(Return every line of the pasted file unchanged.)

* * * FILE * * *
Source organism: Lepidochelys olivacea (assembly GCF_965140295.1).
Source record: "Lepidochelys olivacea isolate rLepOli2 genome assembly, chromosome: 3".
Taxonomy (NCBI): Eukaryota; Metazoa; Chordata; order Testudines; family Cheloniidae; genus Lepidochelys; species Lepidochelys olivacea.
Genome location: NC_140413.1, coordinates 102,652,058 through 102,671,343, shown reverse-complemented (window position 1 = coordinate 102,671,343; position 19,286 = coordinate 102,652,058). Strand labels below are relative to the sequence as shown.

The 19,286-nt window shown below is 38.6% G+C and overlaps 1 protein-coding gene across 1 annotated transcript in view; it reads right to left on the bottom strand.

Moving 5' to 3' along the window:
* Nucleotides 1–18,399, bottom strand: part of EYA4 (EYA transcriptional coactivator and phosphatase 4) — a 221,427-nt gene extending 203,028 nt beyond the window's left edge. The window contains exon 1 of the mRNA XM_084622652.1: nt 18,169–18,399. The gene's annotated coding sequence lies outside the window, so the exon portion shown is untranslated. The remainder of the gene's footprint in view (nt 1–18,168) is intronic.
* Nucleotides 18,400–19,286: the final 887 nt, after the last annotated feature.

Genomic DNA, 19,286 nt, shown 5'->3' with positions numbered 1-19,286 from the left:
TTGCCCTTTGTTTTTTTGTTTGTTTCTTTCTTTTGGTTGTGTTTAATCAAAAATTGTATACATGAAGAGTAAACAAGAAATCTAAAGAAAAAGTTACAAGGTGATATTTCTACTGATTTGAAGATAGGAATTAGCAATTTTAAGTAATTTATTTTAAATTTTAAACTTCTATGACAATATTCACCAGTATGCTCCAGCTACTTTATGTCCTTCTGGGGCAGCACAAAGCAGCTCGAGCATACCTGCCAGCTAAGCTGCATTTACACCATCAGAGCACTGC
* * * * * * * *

Source organism: Lepidochelys olivacea (assembly GCF_965140295.1).
Source record: "Lepidochelys olivacea isolate rLepOli2 genome assembly, chromosome: 3".
Taxonomy (NCBI): Eukaryota; Metazoa; Chordata; order Testudines; family Cheloniidae; genus Lepidochelys; species Lepidochelys olivacea.
Genome location: NC_140413.1, coordinates 102,652,058 through 102,671,343, shown reverse-complemented (window position 1 = coordinate 102,671,343; position 19,286 = coordinate 102,652,058). Strand labels below are relative to the sequence as shown.

The 19,286-nt window shown below is 38.6% G+C and overlaps 1 protein-coding gene across 1 annotated transcript in view; it reads right to left on the bottom strand.

Moving 5' to 3' along the window:
* Nucleotides 1–18,399, bottom strand: part of EYA4 (EYA transcriptional coactivator and phosphatase 4) — a 221,427-nt gene extending 203,028 nt beyond the window's left edge. The window contains exon 1 of the mRNA XM_084622652.1: nt 18,169–18,399. The gene's annotated coding sequence lies outside the window, so the exon portion shown is untranslated. The remainder of the gene's footprint in view (nt 1–18,168) is intronic.
* Nucleotides 18,400–19,286: the final 887 nt, after the last annotated feature.

Genomic DNA, 19,286 nt, shown 5'->3' with positions numbered 1-19,286 from the left:
TTGCCCTTTGTTTTTTTGTTTGTTTCTTTCTTTTGGTTGTGTTTAATCAAAAATTGTATACATGAAGAGTAAACAAGAAATCTAAAGAAAAAGTTACAAGGTGATATTTCTACTGATTTGAAGATAGGAATTAGCAATTTTAAGTAATTTATTTTAAATTTTAAACTTCTATGACAATATTCACCAGTATGCTCCAGCTACTTTATGTCCTTCTGGGGCAGCACAAAGCAGCTCGAGCATACCTGCCAGCTAAGCTGCATTTACACCATCAGAGCACTGC